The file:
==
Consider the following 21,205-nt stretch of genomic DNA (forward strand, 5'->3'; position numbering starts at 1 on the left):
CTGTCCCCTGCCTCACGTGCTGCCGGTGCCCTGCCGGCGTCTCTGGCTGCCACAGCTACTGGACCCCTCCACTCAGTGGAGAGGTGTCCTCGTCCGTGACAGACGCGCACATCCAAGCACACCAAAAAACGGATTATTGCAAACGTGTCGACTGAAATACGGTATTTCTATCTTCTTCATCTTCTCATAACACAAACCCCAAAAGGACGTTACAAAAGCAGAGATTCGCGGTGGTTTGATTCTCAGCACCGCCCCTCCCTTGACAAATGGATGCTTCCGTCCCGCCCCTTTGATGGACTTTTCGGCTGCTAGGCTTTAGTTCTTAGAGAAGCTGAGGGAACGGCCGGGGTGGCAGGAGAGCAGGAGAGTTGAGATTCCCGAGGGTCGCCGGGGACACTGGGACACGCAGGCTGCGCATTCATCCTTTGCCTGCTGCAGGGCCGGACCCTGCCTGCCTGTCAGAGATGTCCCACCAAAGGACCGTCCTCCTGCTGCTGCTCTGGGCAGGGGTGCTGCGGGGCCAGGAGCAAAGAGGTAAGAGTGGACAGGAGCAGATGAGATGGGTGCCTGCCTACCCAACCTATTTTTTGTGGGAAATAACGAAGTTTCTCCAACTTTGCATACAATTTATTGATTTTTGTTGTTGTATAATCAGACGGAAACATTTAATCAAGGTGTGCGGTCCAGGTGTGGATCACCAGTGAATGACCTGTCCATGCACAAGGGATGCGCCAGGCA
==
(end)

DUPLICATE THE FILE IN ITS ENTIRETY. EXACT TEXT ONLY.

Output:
Consider the following 21,205-nt stretch of genomic DNA (forward strand, 5'->3'; position numbering starts at 1 on the left):
CTGTCCCCTGCCTCACGTGCTGCCGGTGCCCTGCCGGCGTCTCTGGCTGCCACAGCTACTGGACCCCTCCACTCAGTGGAGAGGTGTCCTCGTCCGTGACAGACGCGCACATCCAAGCACACCAAAAAACGGATTATTGCAAACGTGTCGACTGAAATACGGTATTTCTATCTTCTTCATCTTCTCATAACACAAACCCCAAAAGGACGTTACAAAAGCAGAGATTCGCGGTGGTTTGATTCTCAGCACCGCCCCTCCCTTGACAAATGGATGCTTCCGTCCCGCCCCTTTGATGGACTTTTCGGCTGCTAGGCTTTAGTTCTTAGAGAAGCTGAGGGAACGGCCGGGGTGGCAGGAGAGCAGGAGAGTTGAGATTCCCGAGGGTCGCCGGGGACACTGGGACACGCAGGCTGCGCATTCATCCTTTGCCTGCTGCAGGGCCGGACCCTGCCTGCCTGTCAGAGATGTCCCACCAAAGGACCGTCCTCCTGCTGCTGCTCTGGGCAGGGGTGCTGCGGGGCCAGGAGCAAAGAGGTAAGAGTGGACAGGAGCAGATGAGATGGGTGCCTGCCTACCCAACCTATTTTTTGTGGGAAATAACGAAGTTTCTCCAACTTTGCATACAATTTATTGATTTTTGTTGTTGTATAATCAGACGGAAACATTTAATCAAGGTGTGCGGTCCAGGTGTGGATCACCAGTGAATGACCTGTCCATGCACAAGGGATGCGCCAGGCA